Willow Wight had osteoporosis. Nancy Adrian suffered from intestinal distress. Maria MacKinnon struggled with anemia and fatigue. I had irritable bowel syndrome and irregular ovulation.
These are very different medical issues, but in each of our cases was the result of one thing: celiac disease. It’s an immune disorder that is triggered by eating gluten, a protein present in wheat, rye and barley. Unbeknownst to the three of us, every time we ate pasta, pizza, bread, cakes, cookies, cereals, and other flour-based products, we were essentially ingesting an allergen that was damaging the lining of our small intestine and playing havoc with our health.
Celiac Disease: A Common Problem
Although it’s thought that celiac disease has probably been around for thousands of years—ever since humans began cultivating and eating cereals—it is only in the past decade that celiac experts have begun to realize that it is not, as previously thought, a rare disorder. In fact, the accepted statistic is that almost one in 133 Americans has the disease, and suffer a wide range of confounding symptoms. And in most cases, neither they nor their doctors know that the underlying cause is in fact celiac disease, and that the solution simply requires cutting gluten from the patient’s diet.
“Celiac disease is very common, much more common than we previously realized,” notes Mohsin Rashid, MD, a pediatric gastroenterologist at Dalhousie University. Doctors used to think that typical celiac symptoms were chronic diarrhea and bloating, particularly if they appeared in childhood. “But now, more and more people are presenting with atypical symptoms like anemia and fatigue, leading to a delay in diagnosis,” says Dr. Rashid.
Celiac and Its Serious Consequences
Celiac disease may be the underlying cause in a number of conditions, including:
- Irritable bowel syndrome
- Intestinal lymphoma
- Skin disorders
- Thyroid disorders
- Short stature
- Type 1 diabetes
- Numbness and tingling
- Sjögren’s syndrome.
People who have a relative with celiac disease may be silently incurring intestinal damage by eating products containing gluten and show no symptoms at all—but it could emerge later in life as severe health problems, particularly malignant intestinal lymphoma.
Why Celiac Disease Is Underdiagnosed
Rashid was one of the authors of a a survey that found many individuals who were eventually diagnosed with celiac disease had seen several physicians, including both family doctors and specialists, over many years for a wide variety of health complaints before a diagnosis of celiac disease was finally made. The average time to diagnosis was 11.7 years.
“We concluded that awareness of celiac disease is poor among physicians; otherwise, the delay in diagnosis should not have been this long,” says Rashid.
Living with Celiac Disease (And Not Knowing It)
I was a classic celiac case. When I was an infant in 1959 and my mother introduced wheat into my diet, I developed the typical childhood symptoms of chronic diarrhea and bloating. There were no confirming tests back then but because I showed the defining symptoms, I was diagnosed as having celiac disease and for more than seven years I ate no wheat, rye or barley. By age 10, it appeared I had grown out of it and I resumed a normal diet, with no apparent gastrointestinal symptoms.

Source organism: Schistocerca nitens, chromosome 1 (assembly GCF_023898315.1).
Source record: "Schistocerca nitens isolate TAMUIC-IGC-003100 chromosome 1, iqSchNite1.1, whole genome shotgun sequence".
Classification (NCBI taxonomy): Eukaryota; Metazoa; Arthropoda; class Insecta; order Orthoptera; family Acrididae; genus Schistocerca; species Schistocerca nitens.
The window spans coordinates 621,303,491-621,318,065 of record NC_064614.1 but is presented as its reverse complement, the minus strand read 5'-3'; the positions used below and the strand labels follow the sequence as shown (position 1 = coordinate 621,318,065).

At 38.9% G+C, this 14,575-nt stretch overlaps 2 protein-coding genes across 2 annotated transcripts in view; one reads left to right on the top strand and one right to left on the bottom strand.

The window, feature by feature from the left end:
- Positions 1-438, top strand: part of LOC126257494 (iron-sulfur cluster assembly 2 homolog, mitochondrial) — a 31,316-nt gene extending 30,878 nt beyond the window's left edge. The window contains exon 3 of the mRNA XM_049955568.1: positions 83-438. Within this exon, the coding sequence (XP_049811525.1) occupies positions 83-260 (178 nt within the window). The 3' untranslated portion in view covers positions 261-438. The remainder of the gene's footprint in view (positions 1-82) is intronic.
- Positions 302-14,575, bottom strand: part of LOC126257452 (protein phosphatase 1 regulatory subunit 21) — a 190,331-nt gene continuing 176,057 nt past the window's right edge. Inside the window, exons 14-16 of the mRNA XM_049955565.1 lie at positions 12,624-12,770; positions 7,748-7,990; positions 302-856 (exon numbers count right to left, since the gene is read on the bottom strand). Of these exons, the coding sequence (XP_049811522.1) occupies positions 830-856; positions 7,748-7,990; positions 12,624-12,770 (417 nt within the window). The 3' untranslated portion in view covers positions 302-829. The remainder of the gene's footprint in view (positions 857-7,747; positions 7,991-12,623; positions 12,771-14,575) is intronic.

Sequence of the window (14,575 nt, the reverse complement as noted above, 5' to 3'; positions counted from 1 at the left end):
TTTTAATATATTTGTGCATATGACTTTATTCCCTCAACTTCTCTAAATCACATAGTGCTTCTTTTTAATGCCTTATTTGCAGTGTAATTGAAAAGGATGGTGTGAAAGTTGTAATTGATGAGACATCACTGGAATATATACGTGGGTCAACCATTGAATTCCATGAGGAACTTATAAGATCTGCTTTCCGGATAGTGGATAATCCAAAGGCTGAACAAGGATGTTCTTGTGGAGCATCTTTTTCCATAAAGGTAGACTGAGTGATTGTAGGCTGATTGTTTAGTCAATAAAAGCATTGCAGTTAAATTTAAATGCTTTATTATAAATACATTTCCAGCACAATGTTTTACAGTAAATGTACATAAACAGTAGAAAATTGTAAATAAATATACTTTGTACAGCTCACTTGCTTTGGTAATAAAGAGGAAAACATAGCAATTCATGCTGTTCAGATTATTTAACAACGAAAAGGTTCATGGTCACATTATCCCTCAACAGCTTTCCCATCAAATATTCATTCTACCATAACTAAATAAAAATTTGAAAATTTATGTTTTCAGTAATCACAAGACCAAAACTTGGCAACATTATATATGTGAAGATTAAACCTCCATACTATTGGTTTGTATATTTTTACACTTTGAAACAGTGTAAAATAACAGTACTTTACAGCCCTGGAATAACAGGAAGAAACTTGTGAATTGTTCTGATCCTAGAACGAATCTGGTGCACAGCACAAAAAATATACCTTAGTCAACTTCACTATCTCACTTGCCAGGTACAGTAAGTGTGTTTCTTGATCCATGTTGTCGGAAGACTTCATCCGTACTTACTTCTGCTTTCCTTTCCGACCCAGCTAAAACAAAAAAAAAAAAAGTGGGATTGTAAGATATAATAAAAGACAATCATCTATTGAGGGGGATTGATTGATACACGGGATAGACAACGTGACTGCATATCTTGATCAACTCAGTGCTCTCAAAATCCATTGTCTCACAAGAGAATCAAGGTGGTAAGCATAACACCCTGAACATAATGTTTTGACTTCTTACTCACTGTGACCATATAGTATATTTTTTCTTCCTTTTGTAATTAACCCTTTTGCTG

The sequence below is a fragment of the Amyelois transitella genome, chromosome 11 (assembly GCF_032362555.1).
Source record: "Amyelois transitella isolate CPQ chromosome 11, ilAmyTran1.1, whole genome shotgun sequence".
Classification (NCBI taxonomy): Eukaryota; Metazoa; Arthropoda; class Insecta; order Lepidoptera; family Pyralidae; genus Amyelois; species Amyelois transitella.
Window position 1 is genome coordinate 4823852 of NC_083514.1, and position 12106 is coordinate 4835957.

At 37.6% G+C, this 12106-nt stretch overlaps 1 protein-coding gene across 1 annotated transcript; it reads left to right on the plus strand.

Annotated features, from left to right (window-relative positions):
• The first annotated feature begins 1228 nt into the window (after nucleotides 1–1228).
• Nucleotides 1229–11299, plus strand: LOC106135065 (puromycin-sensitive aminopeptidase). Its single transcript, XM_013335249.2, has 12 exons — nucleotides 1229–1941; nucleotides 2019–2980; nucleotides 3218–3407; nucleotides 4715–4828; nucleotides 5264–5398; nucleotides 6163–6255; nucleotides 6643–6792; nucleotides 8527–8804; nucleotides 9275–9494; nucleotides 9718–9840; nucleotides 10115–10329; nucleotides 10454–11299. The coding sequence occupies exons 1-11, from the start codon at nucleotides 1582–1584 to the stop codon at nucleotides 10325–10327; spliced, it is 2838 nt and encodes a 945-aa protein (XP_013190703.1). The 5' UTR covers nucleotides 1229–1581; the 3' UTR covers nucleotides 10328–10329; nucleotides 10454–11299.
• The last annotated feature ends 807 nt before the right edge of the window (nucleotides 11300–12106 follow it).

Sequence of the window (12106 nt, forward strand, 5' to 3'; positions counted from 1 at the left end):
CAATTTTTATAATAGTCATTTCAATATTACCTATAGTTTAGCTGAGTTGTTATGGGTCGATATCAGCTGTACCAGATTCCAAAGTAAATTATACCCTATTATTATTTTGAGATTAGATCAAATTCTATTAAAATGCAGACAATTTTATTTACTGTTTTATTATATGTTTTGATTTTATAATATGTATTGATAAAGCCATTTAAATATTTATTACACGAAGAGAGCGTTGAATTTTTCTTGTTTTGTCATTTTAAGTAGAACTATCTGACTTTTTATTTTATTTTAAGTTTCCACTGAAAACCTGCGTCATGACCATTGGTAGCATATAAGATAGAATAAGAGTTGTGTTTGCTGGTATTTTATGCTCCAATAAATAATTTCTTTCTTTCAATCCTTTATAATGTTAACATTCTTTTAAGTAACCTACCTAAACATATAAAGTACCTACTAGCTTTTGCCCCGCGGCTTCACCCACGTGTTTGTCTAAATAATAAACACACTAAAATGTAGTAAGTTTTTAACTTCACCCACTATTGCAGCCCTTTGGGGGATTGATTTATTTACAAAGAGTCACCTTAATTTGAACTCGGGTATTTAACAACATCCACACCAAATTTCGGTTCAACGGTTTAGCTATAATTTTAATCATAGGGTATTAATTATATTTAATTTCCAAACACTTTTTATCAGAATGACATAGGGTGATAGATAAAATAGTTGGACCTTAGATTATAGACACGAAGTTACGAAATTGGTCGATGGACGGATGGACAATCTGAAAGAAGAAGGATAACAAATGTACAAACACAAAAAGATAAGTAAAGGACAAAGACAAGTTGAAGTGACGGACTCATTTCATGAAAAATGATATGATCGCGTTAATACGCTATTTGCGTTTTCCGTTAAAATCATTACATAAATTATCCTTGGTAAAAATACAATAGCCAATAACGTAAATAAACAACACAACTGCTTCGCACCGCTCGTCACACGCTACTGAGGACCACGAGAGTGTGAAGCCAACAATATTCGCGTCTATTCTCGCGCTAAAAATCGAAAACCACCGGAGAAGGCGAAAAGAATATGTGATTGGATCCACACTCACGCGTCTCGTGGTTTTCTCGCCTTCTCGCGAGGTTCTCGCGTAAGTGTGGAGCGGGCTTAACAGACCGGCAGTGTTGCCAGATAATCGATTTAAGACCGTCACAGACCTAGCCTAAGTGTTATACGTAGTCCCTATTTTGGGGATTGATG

But subtle health problems plagued me for the next 20 years, including irregular periods, frequent stomachaches and a diagnosis of irritable bowel syndrome at age 30. In my mid-30s, reflecting on my childhood diagnosis, I stopped eating wheat, rye and barley—and within three months, not only had all my symptoms disappeared, but I felt the healthiest I had ever felt in my life. I began having regular periods for the first time. I have now eaten a gluten-free diet for almost 15 years.
I stopped eating wheat, rye and barley without having my diagnosis medically confirmed, which is something celiac experts strongly caution against: They shouldn’t assume they have celiac disease and go gluten-free without first having it diagnosed by blood test and intestinal biopsy. The gluten-free diet (the only treatment available) can be challenging to maintain and can be expensive, so only those diagnosed with celiac disease should avoid wheat, rye and barley.
I don’t “officially” qualify as having celiac disease, but because I feel so much better, I have been unwilling to risk ill health again by going back to eating a diet with gluten for six to 12 months, which is what it would take to have my tests show a positive diagnosis. My family doctor and gastroenterologist support this decision.
Making Sense of Celiac Symptoms
Willow Wight, Nancy Adrian, and Maria MacKinnon all had intestinal biopsies after years of enduring various health problems. Always thin, Wight was diagnosed with osteoporosis at age 52. She didn’t respond to any bone-building drugs. In 2002, a decade later, she attended a celiac conference with her husband (ironically, Wight’s husband had had celiac disease for more than two decades), and learned that the relationship between celiac disease and associated conditions such as osteoporosis was becoming clearer. Suddenly, her life history of subtle health problems made sense. Finally, at age 63, she learned the true diagnosis. Since going gluten-free, Wright has seen her bone density improve and her general health rebound.
MacKinnon endured years of iron deficiency anemia, weight loss, irregular menstrual cycles, and extreme fatigue before she was finally tested in 1994 and was found to be positive. As for Adrian, it was during a very stressful period of her life when suddenly the more typical symptoms of bloating, chronic diarrhea and weight loss spurred her biopsy. Both women have had a complete return to health since they have gone gluten-free. Says Adrian, now 49: “The diet can be hard at first, but you get used to it. I have never felt so good in my life.”
Summer 2009 issue of Best Health magazine